The rise of the ‘influencer’ market in Bangladesh

December 7, 2022

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There’s a huge potential for influencers to combine content and commerce to build their own brand, beside promoting others. Nonetheless, you need more than just popularity to build a sustainable business and brand.

Salman Muqtadir introduced his clothing brand GetGoosebumps (an urban street-style fashion enterprise) on social media in October 2018. At the time, he had approximately 1.5 million subscribers on YouTube, and a few million followers on Facebook and Instagram.

The YouTube star-turned-actor was known to his audience for many things, but being shy or hesitant was not one of them. Yet Salman – who would show his newer talent in ‘Obhodro Prem’ music video three months later (which consequently created an uproar within a group of his fan base for being ‘indecent’) – looked a little hesitant if not shy, as he introduced his clothing brand wearing a T-shirt with ‘Dhet Kisu Bhallage Nah’ written on it.

This was roughly two years before the current YouTube king Jimmy Donaldson launched MrBeast Burger (virtual restaurant) in 2020, which would see a meteoric rise, making more than $100 million in revenues in less than a year. At the time of the launch, Donaldson had approximately 50 million subscribers (116 million subscribers at present).

Back when Salman launched GetGoosebumps, it was the reign of PewDiePie who launched the unisex clothing and homeware brand, Tsuki Market, with his wife Marzia, in 2018.

In the introduction video, Salman had to clarify that he means business. Because, unlike PewDiePie, he had an audience that wasn’t quite aware that it was normal for the ‘ínfluencers’ or stars they follow to sell them products and make money. Salman needed to normalise it.

Salman launched the brand in association with two friends who pushed and encouraged him. But he had little to no idea how to do business. Soon his interest became saturated and later completely dried up, and the business crumbled.

What followed was depression, which got the better of him for over a year. He stayed away from all sorts of work for a long time.

So in 2020, at the onset of the pandemic when he decided to relaunch his business, he thoroughly studied its pros and cons, and the overall market.

“I could sell merchandising products as long as I am popular. But when I become irrelevant, it will have no value. So I had to start my brand. And I separated GetGoosebumps and Salman Muqtadir,” he told The Business Standard.

“Most people are selling products. But we only sell the demands and trends [sell products that are in high demand and trending] that haven’t arrived in this market yet,” Salman said.

“I think mine is the largest production line among the content creators in Bangladesh. I projected that I will have the capability of selling Tk60 lakh [worth of products] a month when GetGoosbumps becomes a full-fledged business,” he said, adding, “As I said I have little business knowledge. I don’t know much about product material sourcing, importing, LC etc. It took some time to learn this. When I have gained [solid] business knowledge, I will proceed as a full-fledged businessman with Goosebumps.”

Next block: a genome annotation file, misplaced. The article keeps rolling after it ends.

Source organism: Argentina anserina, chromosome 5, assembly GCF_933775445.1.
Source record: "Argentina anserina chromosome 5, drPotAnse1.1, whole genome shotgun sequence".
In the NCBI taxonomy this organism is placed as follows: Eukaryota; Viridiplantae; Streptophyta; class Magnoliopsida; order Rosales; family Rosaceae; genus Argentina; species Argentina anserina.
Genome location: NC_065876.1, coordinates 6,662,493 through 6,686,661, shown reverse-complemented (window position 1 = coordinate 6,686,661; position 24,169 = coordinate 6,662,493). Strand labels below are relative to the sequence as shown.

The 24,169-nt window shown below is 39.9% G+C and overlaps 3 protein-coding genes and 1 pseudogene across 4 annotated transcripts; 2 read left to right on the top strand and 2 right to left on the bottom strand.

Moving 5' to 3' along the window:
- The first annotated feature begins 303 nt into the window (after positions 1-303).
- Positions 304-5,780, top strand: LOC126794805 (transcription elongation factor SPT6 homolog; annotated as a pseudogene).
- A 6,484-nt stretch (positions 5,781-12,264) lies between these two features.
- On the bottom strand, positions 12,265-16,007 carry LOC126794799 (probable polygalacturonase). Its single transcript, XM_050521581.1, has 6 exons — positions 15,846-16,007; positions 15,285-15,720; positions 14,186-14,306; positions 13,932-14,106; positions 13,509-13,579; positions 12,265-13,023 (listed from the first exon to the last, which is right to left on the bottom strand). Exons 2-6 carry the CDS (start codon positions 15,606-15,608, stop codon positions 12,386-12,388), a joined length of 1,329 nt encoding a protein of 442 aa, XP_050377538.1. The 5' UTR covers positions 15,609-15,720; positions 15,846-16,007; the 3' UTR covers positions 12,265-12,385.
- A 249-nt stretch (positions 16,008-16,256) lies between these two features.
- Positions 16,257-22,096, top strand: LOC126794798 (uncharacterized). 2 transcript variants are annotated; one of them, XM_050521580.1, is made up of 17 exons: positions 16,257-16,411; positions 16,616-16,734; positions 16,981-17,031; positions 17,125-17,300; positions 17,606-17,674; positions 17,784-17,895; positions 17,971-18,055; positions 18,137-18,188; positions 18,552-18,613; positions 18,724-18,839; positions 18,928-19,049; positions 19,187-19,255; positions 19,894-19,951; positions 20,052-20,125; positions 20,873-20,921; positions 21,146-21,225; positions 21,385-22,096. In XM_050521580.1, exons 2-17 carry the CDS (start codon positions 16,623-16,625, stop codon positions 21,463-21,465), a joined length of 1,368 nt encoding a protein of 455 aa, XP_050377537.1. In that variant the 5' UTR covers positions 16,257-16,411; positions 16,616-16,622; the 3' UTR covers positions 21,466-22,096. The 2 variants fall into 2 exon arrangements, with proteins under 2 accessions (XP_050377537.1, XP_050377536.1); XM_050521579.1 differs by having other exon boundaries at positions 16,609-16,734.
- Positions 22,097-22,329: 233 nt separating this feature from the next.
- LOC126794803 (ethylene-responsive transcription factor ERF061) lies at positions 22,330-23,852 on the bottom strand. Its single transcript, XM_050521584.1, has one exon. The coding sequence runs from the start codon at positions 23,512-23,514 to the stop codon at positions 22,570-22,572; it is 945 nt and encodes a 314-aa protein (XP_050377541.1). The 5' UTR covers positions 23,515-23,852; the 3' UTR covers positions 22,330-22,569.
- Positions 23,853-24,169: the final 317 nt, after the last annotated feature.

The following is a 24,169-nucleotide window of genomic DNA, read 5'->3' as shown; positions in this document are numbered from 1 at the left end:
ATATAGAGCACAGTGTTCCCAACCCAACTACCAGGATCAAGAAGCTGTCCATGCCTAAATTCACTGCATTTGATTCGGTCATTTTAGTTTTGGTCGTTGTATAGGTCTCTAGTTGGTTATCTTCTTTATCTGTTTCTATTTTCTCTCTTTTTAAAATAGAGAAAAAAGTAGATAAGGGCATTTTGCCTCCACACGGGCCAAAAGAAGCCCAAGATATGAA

Salman said that GetGoosebumps netted around Tk13 lakh in revenues last winter, and “monthly sales are pretty good [given the fact] we don’t boost our page, because we want to depend on organic sales for now.”

Bangladesh, in recent years, has seen an increasing number of social media influencers or content creators in different categories.

According to HypeScout, a leading influencer marketing platform based in Dhaka, more than half a million Bangladeshis have over 10,000 followers on social media who have the potential to become influencers from which they can grow their business and diversify their income sources through brand endorsements or by participating in brand campaigns.

There is no exact estimation, but market insiders told The Business Standard that the current influencer market size in Bangladesh is thought to be approximately $140 million.

“International influencers market size is around $16 billion at present. It is projected to cross $140 billion in 2030, according to Statista,” said Faym Bappi, founder and CEO of HypeScout.

“A recent report published in the Daily Star showed the current digital marketing size is about Tk2,000 crores. In our estimation, approximately 8% of big companies have an influencer promotion budget. That leaves the influencers market, in our estimation, at least $140 million,” he added.

The dark horse of the advertising market

Faym said that HypeScout has around 27,000 influencers on-boarded and registered at present. They have already worked with more than 12,000 influencers.

The way it works is companies connect with and hire HypeScout to run ad campaigns, which in turn, hires influencers to be a part of the said campaigns.

On average per month, HypeScout runs 100+ campaigns on their website. And, on average, each campaign involves around four influencers, meaning the influencer marketing platform engages with around 400 influencers a month.

Comedian Rakin Absar is one of the top content creators and social media influencers who has mastered weaving in brand endorsement within the content he creates. It is done so well that the ad becomes an intricate part of his skit.

He started creating content in 2011. But after several pauses, he finally returned as Mr Absar in 2020.

“I think I have worked with more than 50 brands ever since,” Absar told The Business Standard, adding, “The brands used to ask for a script at the beginning. But I don’t like scripts. In the scripted sketches [skits], there’s a hassle in placing the brand in the story. If I don’t script it, the brands become part of the story.